The most pertinent test for creators is the Pugetbench Premiere Pro benchmark that runs a live version of Adobe’s Premiere Pro video-editing application. Here, the UltraPC 17 did well enough to make it useful for less demanding creative workflows, but it fell behind the rest of our comparison group. Note that the LG is less expensive than the other laptops, quite a bit so in some cases like the MSI Creator Z17 that’s $3,00o or more. That means you’re getting a good performer with a large display for a reasonable price.
Mark Coppock/Digital Trends
With an RTX 3050 Ti, you might be tempted to consider the UltraPC 17 an entry-level gaming laptop, and you’d be right. It scored well in the 3DMark Time Spy test and managed 49 frames per second (fps) in Fortnite at 1200p and epic graphics (59 fps in performance mode). In Assassin’s Creed Valhalla, it was less impressive at just 23 fps at 1080p and ultra high graphics (41 fps in performance mode), and it managed 56 fps in Civilization VI at 1080p and ultra graphics (60 fps in performance mode). The UltraPC 17 is fine for 1080p if you turn down the graphics, but not much more than that.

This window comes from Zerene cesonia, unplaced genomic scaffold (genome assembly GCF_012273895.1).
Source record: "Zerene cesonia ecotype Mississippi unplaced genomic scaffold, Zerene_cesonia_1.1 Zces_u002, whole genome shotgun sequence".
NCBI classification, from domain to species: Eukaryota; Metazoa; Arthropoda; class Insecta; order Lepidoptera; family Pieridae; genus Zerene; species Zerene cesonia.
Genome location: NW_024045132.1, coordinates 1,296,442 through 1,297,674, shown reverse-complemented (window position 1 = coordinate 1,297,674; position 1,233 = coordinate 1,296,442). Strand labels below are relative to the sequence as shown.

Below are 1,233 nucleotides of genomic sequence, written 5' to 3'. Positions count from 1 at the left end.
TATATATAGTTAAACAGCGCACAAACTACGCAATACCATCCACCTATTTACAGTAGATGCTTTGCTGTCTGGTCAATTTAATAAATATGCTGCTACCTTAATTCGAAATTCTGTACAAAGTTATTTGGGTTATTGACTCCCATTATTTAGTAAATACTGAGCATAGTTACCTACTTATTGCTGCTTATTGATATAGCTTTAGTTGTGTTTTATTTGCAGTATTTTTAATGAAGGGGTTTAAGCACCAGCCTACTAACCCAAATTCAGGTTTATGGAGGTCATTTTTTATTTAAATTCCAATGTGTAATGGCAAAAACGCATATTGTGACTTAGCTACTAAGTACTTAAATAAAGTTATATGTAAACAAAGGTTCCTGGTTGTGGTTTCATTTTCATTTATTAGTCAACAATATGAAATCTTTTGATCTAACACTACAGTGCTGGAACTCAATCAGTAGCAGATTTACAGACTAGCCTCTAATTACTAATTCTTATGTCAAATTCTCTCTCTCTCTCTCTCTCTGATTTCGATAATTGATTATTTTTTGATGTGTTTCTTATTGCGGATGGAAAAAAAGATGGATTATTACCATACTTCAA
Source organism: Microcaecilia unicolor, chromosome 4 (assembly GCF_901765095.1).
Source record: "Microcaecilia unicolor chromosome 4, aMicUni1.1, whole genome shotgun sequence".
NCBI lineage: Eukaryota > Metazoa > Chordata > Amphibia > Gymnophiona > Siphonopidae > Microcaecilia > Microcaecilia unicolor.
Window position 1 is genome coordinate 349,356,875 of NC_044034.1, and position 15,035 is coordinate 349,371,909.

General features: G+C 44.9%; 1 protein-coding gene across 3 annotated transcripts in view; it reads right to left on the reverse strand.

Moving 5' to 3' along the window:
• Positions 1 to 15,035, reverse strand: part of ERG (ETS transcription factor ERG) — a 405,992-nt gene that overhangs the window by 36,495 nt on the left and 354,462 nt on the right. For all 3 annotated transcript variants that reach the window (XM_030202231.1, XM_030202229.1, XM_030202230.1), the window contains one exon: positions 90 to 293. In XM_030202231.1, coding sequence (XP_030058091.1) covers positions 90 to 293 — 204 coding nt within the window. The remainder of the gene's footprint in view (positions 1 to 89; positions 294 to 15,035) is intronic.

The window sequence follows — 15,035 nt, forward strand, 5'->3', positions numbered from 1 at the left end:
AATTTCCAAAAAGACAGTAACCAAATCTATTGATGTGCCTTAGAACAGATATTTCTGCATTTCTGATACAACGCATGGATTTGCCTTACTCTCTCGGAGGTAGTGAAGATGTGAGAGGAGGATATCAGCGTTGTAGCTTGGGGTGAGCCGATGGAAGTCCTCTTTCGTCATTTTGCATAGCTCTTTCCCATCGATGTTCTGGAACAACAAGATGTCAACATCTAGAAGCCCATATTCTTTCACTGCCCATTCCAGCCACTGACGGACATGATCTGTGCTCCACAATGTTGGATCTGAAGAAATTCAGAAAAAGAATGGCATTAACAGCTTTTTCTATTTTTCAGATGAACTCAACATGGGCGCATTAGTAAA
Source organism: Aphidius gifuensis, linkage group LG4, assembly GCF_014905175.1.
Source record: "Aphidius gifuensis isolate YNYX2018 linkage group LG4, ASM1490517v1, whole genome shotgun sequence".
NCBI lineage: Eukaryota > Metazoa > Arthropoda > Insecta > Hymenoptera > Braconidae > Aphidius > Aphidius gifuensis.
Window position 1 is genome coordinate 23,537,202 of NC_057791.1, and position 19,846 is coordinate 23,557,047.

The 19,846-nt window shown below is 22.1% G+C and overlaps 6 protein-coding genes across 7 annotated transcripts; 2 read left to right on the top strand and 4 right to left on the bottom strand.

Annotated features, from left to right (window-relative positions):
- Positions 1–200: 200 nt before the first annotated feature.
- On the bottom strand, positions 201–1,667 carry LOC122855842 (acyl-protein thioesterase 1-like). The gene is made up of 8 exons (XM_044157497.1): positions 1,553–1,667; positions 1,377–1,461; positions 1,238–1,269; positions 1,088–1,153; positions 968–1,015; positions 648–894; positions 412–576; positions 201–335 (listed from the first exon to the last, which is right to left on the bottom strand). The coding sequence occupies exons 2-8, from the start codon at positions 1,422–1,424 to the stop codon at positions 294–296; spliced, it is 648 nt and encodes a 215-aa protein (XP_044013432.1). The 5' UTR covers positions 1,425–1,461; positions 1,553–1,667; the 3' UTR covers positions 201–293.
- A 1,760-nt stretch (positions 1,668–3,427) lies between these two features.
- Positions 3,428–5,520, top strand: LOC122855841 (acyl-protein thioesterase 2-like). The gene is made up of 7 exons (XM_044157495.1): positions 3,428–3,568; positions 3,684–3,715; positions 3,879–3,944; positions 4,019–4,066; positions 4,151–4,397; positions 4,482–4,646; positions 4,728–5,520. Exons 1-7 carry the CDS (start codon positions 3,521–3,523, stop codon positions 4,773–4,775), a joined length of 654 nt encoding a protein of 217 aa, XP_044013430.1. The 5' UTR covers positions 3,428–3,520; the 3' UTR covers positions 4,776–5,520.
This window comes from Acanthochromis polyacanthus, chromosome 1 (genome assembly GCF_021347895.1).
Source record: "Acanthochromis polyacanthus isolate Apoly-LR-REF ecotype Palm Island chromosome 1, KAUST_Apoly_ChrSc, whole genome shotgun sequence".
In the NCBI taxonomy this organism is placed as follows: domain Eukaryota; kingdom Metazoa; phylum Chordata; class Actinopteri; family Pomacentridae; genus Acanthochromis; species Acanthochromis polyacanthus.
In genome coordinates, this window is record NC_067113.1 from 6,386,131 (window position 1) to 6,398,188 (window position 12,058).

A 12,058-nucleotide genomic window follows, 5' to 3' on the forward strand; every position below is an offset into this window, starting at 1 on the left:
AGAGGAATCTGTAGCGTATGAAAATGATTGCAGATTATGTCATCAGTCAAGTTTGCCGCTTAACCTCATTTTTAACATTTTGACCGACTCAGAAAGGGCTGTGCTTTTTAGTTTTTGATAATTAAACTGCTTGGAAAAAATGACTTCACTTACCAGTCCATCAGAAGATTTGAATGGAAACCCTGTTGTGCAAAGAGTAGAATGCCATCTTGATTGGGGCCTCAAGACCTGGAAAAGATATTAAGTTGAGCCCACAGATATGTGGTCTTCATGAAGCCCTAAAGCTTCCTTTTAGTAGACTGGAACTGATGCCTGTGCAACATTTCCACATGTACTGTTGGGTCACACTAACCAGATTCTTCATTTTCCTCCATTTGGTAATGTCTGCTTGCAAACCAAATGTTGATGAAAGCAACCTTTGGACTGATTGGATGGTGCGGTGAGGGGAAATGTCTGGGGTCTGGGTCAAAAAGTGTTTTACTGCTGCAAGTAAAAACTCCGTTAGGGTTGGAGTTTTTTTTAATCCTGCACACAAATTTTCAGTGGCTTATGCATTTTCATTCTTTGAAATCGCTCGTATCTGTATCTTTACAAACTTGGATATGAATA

|Geekbench(single / multi)||Handbrake(seconds)||Cinebench R23(single / multi)||PugetbenchPremiere Pro|
|LG UltraPC 17(Core i7-1260P/RTX 3050 Ti)||Bal: 1,598 / 7,444Perf: 1,595 / 8,915||Bal: 146Perf: 107||Bal: 1,619 / 6,454Perf: 1,697 / 9,316||Bal: 633Perf: 651|
|Dell XPS 17 9720(Core i7-12700H/RTX 3060)||Bal: 1,712 / 13,176Perf: 1,747 / 13,239||Bal: 74Perf: 71||Bal: 1,778 / 12,696Perf: 1,779 / 14,086||Bal: 771Perf: 853|
|Dell XPS 15 9520(Core i7-12700H/RTX 3050 Ti)||Bal: 1,470 / 9,952Perf: 1,714 / 11,053||Bal: 100Perf: 77||Bal: 1,509 / 11,578Perf: 1,806 / 13,313||Bal: 760Perf: 729|
|Razer Blade 17(Core i7-12800H/3080/Ti)||Bal: 1,808 / 11,843Perf: N/A||Bal: 73Perf: N/A||Bal: 1,697 / 13,218Perf: N/A||Bal: 969Perf: N/A|
|MSI Creator Z17(Core i7-12700H/3070 Ti)||Bal: 1,744 / 11,750Perf: 1,741 / 13,523||Bal: 88Perf: 70||Bal: 1,805 / 11,266Perf: 1,819 / 15,754||Bal: 897Perf: 984|
|Apple MacBook Pro 16(M1 Plus)||Bal: 1,773 / 12,605Perf: N/A||Bal: 95Perf: N/A||Bal: 1,531 / 12,343Perf: N/A||Bal: 977Perf: N/A|
If the UltraPC 17 is going to work for creators, then its large display also needs to provide wide and accurate colors, good brightness, and deep contrast. And in my testing, I saw the same kind of results from the display as in my performance tests.